in the light
Vulnerability is a virtue that only the light can teach us.
I was the last person you (or any of my past English teachers) would have ever expect to become a poet.
I started writing poetry about five years ago while suffering through a seemingly endless destructive tsunami of depression.
Every day I felt myself being pulled further out to sea to drown in an untraceable melancholy- and writing poetry was the only thing I could find to bring me back to shore.
During the worst of it (and believe me, it was truly horrible) in early June of 2016, I started a collection of poems that was just for my eyes only.
It was called “During This, My Last Summer on Earth.”
I was fully convinced I wouldn’t make it out of the year alive.
I thought I was about to turn into ash and any trace of me would be blown away by the howling Wyoming wind.
I wrote each day to save my life - and coupled with some outside help - I was (obviously) able to survive the insidious lies depression was telling me.
Each of those poems in “During this, my last summer on Earth.” was written like a desperate love letter to myself.
I was begging my heart to hang on.
I was 43 without a career or any hope to find one. I felt so very rudderless. I was just floating along. I was waiting at a bus stop that wasn’t on any route.
I couldn’t stand the way my life looked. I wanted to throw up every time I was forced to contemplate the image I was giving the world.
I had become an unbearable middle-aged cliche.
All around me were successful people driving fancy cars and taking exquisite vacations - and here I was barely existing. I cursed my life. I wished I would have been born somebody else. I wished I would have been given a different brain and heart. I loathed myself completely.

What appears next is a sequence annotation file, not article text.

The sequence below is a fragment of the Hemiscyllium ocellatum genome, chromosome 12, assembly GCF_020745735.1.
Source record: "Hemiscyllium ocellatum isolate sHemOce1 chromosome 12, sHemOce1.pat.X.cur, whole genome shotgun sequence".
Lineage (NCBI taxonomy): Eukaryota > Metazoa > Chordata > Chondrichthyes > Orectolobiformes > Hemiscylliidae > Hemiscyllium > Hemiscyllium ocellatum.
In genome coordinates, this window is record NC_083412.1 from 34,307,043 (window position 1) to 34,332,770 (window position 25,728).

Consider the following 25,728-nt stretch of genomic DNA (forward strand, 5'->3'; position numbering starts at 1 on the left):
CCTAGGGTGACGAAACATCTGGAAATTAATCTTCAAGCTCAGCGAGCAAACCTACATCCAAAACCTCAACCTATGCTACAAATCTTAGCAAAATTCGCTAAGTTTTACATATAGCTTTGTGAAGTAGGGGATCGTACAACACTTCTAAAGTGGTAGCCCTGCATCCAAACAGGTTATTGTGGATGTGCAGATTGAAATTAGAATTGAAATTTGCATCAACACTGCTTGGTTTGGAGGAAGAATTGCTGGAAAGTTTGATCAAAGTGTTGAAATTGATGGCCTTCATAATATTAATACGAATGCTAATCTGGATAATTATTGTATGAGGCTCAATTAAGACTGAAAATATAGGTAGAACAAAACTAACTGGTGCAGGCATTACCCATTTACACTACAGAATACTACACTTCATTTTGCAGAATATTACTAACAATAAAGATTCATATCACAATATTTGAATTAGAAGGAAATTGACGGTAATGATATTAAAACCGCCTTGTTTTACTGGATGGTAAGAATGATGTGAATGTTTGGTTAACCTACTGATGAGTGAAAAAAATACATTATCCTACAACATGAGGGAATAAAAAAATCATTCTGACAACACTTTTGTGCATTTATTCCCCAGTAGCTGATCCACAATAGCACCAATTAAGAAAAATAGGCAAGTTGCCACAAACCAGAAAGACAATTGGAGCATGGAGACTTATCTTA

It was as I wrote this poem in late August that a revelation came to me that seemed long over due:
It’s okay to be authentically imperfect.
Up until that point in my life I had been living somebody else’s life.
I was living to meet the expectations of ghosts and what society was telling me I should be.
I was hiding who I was ~ to keep people from seeing my weaknesses and faults ~ and that showed up in my writing and relationships.
It was all so shallow.
I was quietly living in the fiction section of my purpose when I needed to be banging a gong in the non-fiction aisle.
I was done lying to myself.
I was ready to embrace my journey to be a unique artist. I was ready to drop the act and to start living, speaking, writing and loving authentically.
This poem below and the other 59 from my collection I furiously write over 60 days was called “During this, My Last Summer On Earth.” saved my life.
They are among my most gut-wrenching pieces I ever wrote. Each poem is a scar that still itches whenever I read them.
I will likely never release any of these poems for public consumption - but I want to share this one with you today.
Keep reading with a 7-day free trial